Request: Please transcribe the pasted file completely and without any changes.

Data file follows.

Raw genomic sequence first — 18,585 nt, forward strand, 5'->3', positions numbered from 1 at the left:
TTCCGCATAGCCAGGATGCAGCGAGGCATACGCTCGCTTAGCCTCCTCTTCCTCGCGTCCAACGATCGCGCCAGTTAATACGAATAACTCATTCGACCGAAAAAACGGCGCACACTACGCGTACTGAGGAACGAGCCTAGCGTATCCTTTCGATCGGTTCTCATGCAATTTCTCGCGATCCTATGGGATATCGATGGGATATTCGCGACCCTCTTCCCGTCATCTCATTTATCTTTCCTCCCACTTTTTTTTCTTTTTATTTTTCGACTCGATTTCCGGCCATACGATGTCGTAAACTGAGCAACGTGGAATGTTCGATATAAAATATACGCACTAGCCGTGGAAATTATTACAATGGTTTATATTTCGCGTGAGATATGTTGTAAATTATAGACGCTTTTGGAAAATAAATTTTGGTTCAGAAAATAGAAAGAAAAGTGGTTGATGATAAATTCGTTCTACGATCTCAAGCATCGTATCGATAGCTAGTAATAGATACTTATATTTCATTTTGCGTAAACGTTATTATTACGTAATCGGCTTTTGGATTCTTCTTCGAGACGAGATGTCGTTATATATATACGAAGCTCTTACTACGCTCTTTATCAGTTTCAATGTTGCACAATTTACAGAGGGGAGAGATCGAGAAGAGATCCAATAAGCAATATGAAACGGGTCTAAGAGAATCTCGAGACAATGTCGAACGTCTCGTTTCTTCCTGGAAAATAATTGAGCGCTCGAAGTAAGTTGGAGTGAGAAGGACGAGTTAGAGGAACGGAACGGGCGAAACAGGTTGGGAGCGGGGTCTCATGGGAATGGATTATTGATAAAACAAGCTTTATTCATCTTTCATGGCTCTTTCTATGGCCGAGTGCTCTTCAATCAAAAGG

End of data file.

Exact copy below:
Raw genomic sequence first — 18,585 nt, forward strand, 5'->3', positions numbered from 1 at the left:
TTCCGCATAGCCAGGATGCAGCGAGGCATACGCTCGCTTAGCCTCCTCTTCCTCGCGTCCAACGATCGCGCCAGTTAATACGAATAACTCATTCGACCGAAAAAACGGCGCACACTACGCGTACTGAGGAACGAGCCTAGCGTATCCTTTCGATCGGTTCTCATGCAATTTCTCGCGATCCTATGGGATATCGATGGGATATTCGCGACCCTCTTCCCGTCATCTCATTTATCTTTCCTCCCACTTTTTTTTCTTTTTATTTTTCGACTCGATTTCCGGCCATACGATGTCGTAAACTGAGCAACGTGGAATGTTCGATATAAAATATACGCACTAGCCGTGGAAATTATTACAATGGTTTATATTTCGCGTGAGATATGTTGTAAATTATAGACGCTTTTGGAAAATAAATTTTGGTTCAGAAAATAGAAAGAAAAGTGGTTGATGATAAATTCGTTCTACGATCTCAAGCATCGTATCGATAGCTAGTAATAGATACTTATATTTCATTTTGCGTAAACGTTATTATTACGTAATCGGCTTTTGGATTCTTCTTCGAGACGAGATGTCGTTATATATATACGAAGCTCTTACTACGCTCTTTATCAGTTTCAATGTTGCACAATTTACAGAGGGGAGAGATCGAGAAGAGATCCAATAAGCAATATGAAACGGGTCTAAGAGAATCTCGAGACAATGTCGAACGTCTCGTTTCTTCCTGGAAAATAATTGAGCGCTCGAAGTAAGTTGGAGTGAGAAGGACGAGTTAGAGGAACGGAACGGGCGAAACAGGTTGGGAGCGGGGTCTCATGGGAATGGATTATTGATAAAACAAGCTTTATTCATCTTTCATGGCTCTTTCTATGGCCGAGTGCTCTTCAATCAAAAGG